By Joe Cross
It’s been three years since Fat, Sick & Nearly Dead hit the world stage – time flies when you’re having fun! I can’t tell you how many times I’ve been around the world, nor how many people I’ve had the good fortune to shake hands with or take selfies with. I can’t tell you how many people have tried a Reboot and been successful; equally I can’t tell you how many people have tried and not been able to make it through the first few days.
In other words, there’s a lot I don’t know – but there is one thing I can tell you I’ve learned along this journey: the fascination that people have with the word protein when it comes to juicing! I would say that at nearly every public talk or event I have given, the question I have been asked the most is “will I be getting enough protein on a juice fast, Joe?”
So, over the last three years I have been working very closely with a group of nutritionists, doctors and scientists that make up the Reboot with Joe Medical Advisory Board. I’ve learned a lot about how our bodies work, including the role of protein. As you know, for my original 60-day Reboot, and all Reboots I have done since then, I have never used a protein supplement. But what works for me doesn’t necessarily work for everybody. So, here is a bunch of information about protein and the new protein guidelines we are adopting at Reboot with Joe.
What is protein, and why do we need it?
Proteins are the building blocks of life. Every cell in the human body contains protein: it is a major part of our skin, muscles, organs, and glands. We need protein in our diets to help our bodies repair cells and to make new ones.
How much protein we need to eat each day varies by individual and changes with age, activity level and health conditions – no one size fits all. If you have concerns about your specific situation, you can discuss requirements with your doctor.
As a guideline, the US Dietary Reference Intake (DRI)/Recommended Dietary Allowance (RDA) for protein is 46 grams each day for adult women and 56 grams each day for men, while the National Health and Nutrition Examination Survey found that the average American male consumes 102 grams of protein per day and the average female eats about 70 grams.
What about protein on a Reboot?
Just about every type of food has protein, and the average Western diet contains a lot of protein. People tend to think only of animal products as providing protein, but in fact many plant-based foods (avocado, beet greens, broccoli and kale just to name a few) contain a surprisingly high amount. In fact, my juice-plus-eating Reboot plan may contain over 40 grams of protein per day.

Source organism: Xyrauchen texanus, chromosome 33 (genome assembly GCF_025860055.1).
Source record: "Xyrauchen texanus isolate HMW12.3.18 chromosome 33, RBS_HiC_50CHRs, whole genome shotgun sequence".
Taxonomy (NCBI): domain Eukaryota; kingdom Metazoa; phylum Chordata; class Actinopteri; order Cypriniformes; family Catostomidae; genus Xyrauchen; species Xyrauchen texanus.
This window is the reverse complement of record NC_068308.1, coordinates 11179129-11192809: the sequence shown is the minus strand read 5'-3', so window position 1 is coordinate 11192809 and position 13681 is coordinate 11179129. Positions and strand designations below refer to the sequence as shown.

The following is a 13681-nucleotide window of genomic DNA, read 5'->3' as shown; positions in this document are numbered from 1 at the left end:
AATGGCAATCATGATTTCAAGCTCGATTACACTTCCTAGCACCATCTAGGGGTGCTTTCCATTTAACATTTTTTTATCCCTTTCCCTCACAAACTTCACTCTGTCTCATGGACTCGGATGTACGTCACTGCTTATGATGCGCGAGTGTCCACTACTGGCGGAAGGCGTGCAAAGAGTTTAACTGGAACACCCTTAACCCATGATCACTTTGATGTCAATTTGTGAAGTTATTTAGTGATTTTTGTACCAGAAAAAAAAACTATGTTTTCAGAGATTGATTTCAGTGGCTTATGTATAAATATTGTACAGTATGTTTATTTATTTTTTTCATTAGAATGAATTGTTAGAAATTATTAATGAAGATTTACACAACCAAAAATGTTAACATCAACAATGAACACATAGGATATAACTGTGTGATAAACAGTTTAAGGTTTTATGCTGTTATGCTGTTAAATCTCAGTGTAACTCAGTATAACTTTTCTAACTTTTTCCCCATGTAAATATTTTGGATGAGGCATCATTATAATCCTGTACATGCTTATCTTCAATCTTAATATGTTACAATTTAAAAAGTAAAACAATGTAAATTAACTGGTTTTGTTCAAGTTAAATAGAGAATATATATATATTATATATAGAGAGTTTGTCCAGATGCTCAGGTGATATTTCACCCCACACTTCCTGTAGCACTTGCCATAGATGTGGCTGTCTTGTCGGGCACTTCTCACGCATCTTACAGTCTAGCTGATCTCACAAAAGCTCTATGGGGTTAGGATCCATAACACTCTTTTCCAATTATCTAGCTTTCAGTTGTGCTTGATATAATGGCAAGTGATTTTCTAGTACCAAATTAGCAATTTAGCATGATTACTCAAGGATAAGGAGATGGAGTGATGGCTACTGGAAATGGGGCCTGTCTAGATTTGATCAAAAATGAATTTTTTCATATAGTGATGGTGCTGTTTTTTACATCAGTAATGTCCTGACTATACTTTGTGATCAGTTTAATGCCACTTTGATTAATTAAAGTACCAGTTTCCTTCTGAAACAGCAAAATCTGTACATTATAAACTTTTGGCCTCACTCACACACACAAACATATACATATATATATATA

A Reboot is a short-term diet designed to lead to healthier eating habits, not a long-term meal plan. The average protein intake from your daily Reboot juices is approximately 20-30 grams per day and it is unlikely that a healthy person would develop a protein deficiency during a short Reboot.
However, a small percentage of people who commit to an extended Reboot – typically 30 days or more – may experience side effects like decreased energy or temporary hair loss or thinning as a result of lowered protein intake. Neither of these are life threatening but hair loss can be alarming! Because of this, my Medical Advisory Board currently recommends that Rebooters add a plant-based protein to their daily juice intake if they are Rebooting longer than 15 days, live a very active lifestyle, have certain health conditions, or exercise often.
What are the best protein sources on a Reboot?
There are several ways you can add a plant-based protein to your Reboot:
Vegan Protein Powders: Pea or Rice
Even foods we typically think of as carbohydrates such as rice or peas contain protein. The protein component can be isolated and processed into a powder form, giving us an easy and effective way to supplement protein on a Reboot.
Most protein powders are developed for use in smoothies and not juices, and so they have added flavoring and sweeteners. When buying a protein powder, take a look at the ingredient list and try to choose one with low to no sugar and free of artificial flavors, colors, sweeteners or preservatives.
Although it varies by manufacturer, on average, pea or rice protein powders provide 15-25 grams of protein/serving.
Whole Food Sources
If you can’t find a suitable protein or don’t you don’t want to buy one, the following are also good sources of protein that can be added to your juice:
Regardless of which source you decide to use to supplement your protein, if you are of average health, size and moderate activity levels, we recommend an additional 15 to 20 grams of protein a day if on a juice only program of 15 days or longer.